We have reported several times in the past that the increased violence in Donbass is usually preceded and accompanied by an increased amount of disinformation in pro-Kremlin media. The last week only confirmed this observation – and most of the tracked outlets have chosen an even more aggressive rhetoric against Ukraine this week.
The amount of hate-speech on Russian state TV debates has significantly risen. Almost every mention of Ukraine we see (and there were a lot of them in the last days) is accompanied by the adjective “nazi” or the noun “coup” – once again ignoring the reality that the Revolution of Dignity was no coup, and that Ukraine does not have nazi parties in the Parliament. In one show, there were open calls for a violent purge of the Ukrainian authorities (http://bit.ly/2lIEZd4; you will find the precise timecodes for the critical quotes in the table).
We saw again the myth that we debunked last week, that Ukraine is provoking the violence in Donbass (http://bit.ly/2lApN5g), and doing it just to get the attention of the new US President’s administration (http://bit.ly/2lHk0aB), or to impose martial law and abolish freedom of speech (http://bit.ly/2kD2Xpl). We saw absurd distortions of President Poroshenko’s interview, claiming that the head of the Ukrainian state has called for the lifting of sanctions against Russia (http://bit.ly/2kZ5k6X). We also saw inventions that the Ukrainian army is ready to join the pro-Russian “separatists” (http://bit.ly/2kZwgDn).
We saw even more brazen material in Vladimir Solovyov’s show, where it was claimed that the EU and Washington can force Ukraine to establish peace in Ukraine (http://bit.ly/2kCXi2w) – not mentioning the control of the Kremlin over the level of violence in Donbass (http://bit.ly/2kCYUJD).
Some of the attacks went beyond absurd. Solovyov shouted at a Ukrainian guest that his president was speaking to Donald Trump not in Ukrainian, but in English, thus showing that he behaved like a vassal (http://bit.ly/2kCXi2w) – yet some time ago, Vladimir Putin addressed the German Bundestag in German (http://bit.ly/2l0v8j4). In Vremya Pokazhet we learned that the West wants Ukraine fragmented (http://bit.ly/2lHwkaj), despite the clear fact that it is precisely because of Russia’s violation of Ukrainian territorial integrity that the EU and the US have imposed sanctions on Russia.
And if you ever wondered why so many have the image of Russia as an aggressor, Vremya Pokazhet has the answer for you (http://bit.ly/2kCXAGQ): it is not due to the repeated invasions of Russia’s neighbours’ territory, nor the repeated cyberattacks in multiple European and American countries (e.g. http://nbcnews.to/2i3obv0), nor the repeated border and airspace violations (see eg http://ind.pn/1ypG9d1 or http://bit.ly/2ksPXl9), nor the abduction of an EU citizen from an EU country (http://bit.ly/2lfmEXD), nor the broad disinformation campaign targeting dozens of countries (http://bit.ly/2lfxkoW). No, the image of Russia as an aggressor was simply created – by the West.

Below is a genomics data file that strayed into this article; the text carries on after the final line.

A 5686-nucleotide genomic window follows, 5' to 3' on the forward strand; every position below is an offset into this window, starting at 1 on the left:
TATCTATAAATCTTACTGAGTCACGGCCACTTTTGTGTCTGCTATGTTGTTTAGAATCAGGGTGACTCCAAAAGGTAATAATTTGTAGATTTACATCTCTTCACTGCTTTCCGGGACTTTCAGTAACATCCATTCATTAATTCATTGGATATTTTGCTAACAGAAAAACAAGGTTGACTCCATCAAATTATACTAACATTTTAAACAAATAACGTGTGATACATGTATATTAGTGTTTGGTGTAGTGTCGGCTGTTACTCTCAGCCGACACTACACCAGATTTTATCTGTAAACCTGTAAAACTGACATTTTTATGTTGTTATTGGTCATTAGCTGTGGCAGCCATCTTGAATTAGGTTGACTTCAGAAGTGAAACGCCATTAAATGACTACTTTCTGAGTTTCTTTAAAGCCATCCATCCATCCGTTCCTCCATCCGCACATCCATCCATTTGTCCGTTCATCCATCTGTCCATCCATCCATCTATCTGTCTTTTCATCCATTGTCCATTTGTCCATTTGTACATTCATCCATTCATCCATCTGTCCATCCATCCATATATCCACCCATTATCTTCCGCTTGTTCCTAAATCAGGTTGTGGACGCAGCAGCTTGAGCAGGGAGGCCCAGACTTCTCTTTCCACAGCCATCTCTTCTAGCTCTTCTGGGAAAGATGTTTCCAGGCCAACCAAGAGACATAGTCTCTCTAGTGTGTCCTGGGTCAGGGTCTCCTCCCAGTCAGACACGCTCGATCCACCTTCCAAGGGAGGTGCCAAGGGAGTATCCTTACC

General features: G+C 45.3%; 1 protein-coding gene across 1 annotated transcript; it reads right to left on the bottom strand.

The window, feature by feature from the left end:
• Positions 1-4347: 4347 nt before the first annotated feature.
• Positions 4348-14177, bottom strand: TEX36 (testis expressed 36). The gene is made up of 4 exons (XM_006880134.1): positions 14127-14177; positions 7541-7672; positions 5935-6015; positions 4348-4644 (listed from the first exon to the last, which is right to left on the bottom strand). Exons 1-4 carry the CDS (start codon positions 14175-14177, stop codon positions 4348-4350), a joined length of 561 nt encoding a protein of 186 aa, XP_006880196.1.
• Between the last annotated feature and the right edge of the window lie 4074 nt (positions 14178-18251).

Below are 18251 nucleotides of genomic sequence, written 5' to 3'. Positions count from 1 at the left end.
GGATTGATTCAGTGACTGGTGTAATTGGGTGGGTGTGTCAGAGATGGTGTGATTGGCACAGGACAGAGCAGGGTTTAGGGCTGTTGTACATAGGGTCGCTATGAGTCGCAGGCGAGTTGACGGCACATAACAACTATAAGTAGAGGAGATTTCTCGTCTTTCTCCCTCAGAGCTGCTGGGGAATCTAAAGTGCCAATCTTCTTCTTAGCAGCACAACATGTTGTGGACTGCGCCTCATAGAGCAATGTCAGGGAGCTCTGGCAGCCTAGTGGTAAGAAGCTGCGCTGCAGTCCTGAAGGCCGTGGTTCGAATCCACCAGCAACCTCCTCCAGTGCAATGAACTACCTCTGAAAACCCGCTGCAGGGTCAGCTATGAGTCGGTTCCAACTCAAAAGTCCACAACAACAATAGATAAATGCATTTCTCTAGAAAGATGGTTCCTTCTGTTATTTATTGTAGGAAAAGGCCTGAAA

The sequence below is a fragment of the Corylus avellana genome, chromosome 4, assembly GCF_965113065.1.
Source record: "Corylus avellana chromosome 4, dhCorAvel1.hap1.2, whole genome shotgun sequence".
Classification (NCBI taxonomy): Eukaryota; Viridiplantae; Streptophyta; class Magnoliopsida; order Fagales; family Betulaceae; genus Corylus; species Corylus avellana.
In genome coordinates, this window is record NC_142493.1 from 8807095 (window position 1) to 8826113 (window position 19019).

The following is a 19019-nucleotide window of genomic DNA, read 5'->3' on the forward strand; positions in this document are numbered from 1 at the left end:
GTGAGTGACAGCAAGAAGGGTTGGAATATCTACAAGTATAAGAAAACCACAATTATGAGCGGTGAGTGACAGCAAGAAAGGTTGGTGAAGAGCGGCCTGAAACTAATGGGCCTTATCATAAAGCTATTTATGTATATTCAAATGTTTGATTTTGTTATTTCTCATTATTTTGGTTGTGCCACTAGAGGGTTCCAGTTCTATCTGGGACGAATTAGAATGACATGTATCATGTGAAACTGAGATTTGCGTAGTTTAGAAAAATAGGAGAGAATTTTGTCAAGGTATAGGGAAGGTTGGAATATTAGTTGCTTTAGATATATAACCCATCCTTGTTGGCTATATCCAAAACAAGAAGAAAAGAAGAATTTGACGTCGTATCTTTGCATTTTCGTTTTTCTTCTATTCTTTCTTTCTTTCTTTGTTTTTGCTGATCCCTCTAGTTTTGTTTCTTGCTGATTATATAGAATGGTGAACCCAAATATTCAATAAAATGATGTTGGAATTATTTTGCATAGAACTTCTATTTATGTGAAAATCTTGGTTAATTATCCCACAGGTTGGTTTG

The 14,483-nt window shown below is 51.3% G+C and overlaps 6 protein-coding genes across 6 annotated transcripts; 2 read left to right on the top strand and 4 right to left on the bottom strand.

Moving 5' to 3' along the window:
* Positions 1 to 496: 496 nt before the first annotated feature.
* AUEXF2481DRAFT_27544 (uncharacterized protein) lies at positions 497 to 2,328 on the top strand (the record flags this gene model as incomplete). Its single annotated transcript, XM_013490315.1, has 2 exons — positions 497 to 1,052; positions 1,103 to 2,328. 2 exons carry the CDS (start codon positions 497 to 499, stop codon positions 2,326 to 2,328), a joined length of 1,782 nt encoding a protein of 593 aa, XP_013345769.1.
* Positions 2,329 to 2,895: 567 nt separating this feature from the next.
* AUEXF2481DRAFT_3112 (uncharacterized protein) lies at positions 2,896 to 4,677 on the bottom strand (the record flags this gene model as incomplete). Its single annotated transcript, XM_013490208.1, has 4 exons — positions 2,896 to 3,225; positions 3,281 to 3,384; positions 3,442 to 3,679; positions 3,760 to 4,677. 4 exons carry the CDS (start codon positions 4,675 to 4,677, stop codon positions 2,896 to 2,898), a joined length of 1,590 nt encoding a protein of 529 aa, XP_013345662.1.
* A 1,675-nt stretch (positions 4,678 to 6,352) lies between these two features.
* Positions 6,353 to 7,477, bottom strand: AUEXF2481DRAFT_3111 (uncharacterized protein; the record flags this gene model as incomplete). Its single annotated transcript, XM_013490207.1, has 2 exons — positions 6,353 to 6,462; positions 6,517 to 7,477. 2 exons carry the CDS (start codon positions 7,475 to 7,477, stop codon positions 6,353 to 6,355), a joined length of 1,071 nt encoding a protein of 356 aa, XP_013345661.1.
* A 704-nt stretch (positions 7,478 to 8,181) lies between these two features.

Two types of conspiracies
The disinformation campaign loves conspiracies. They strengthen the feeling that governments plot against their citizens and that the truth lies in other places, rather than in credible media or official statements (especially in “alternative” and “independent” outlets which mainly specialise in copying and pasting Russian sources). Formally speaking, we can see two prevalent types of conspiracy.
The first says that something that has happened, hasn’t. We saw it this week in connection with the recent cyberattacks on the Czech MFA. The Ministry said the hacking was state organised and resembled the hacking in the US (http://bit.ly/2juiiw5). However, in pro-Kremlin outlets, these attacks were just a false flag operation in which the government tested whether they can falsify the upcoming elections (http://bit.ly/2lI0QkZ). Here, we see a similar pattern to the one we saw in the information operations in the US: trying to delegitimise the vote before it has happened (http://bit.ly/2kG4Stv).
The second type says the opposite: that something that hasn’t happened, has. Thus again we saw the recycling of the PizzaGate conspiracy that has been debunked many times. One of the disinformation oriented outlets even claimed that the recent Department of Homeland Security video about human trafficking is full of allusions and might have been just another product of the “elitist paedophiles” (http://bit.ly/2lbT4SM).
The recycling of debunked conspiracies is a favourite tool of pro-Kremlin disinformation campaigns, in order to try and reach new audiences not familiar with their previous deconstruction. We saw a story built around a tweet of one of the Dutch MPs, which allegedly proves – yes, sadly, again – that the Dutch secret services know that MH17 was brought down by Ukraine (http://bit.ly/2lB4vUQ). The tweet was posted in January, but supposedly the Western media are hiding it as it does not fit in with their narrative.
So to clarify: A), the tweet is not from January 2017, but from January 2016. This may be one of the reasons why Western media have “hidden” it, as usually they have a faster reaction time when they report news. And B), the tweet does not prove anything like that which is stated – as was debunked already a year ago (http://bit.ly/2kL03kL).
Finally, as has already become a custom, the Russian and other pro-Kremlin outlets were attacking the German authorities in a quite tasteless way again this week. In the table, you will find multiple examples about Germany being compared to the Nazi Third Reich, or the German Minister of Defence being compared to Adolf Hitler.
Disinformation cases reported in the previous week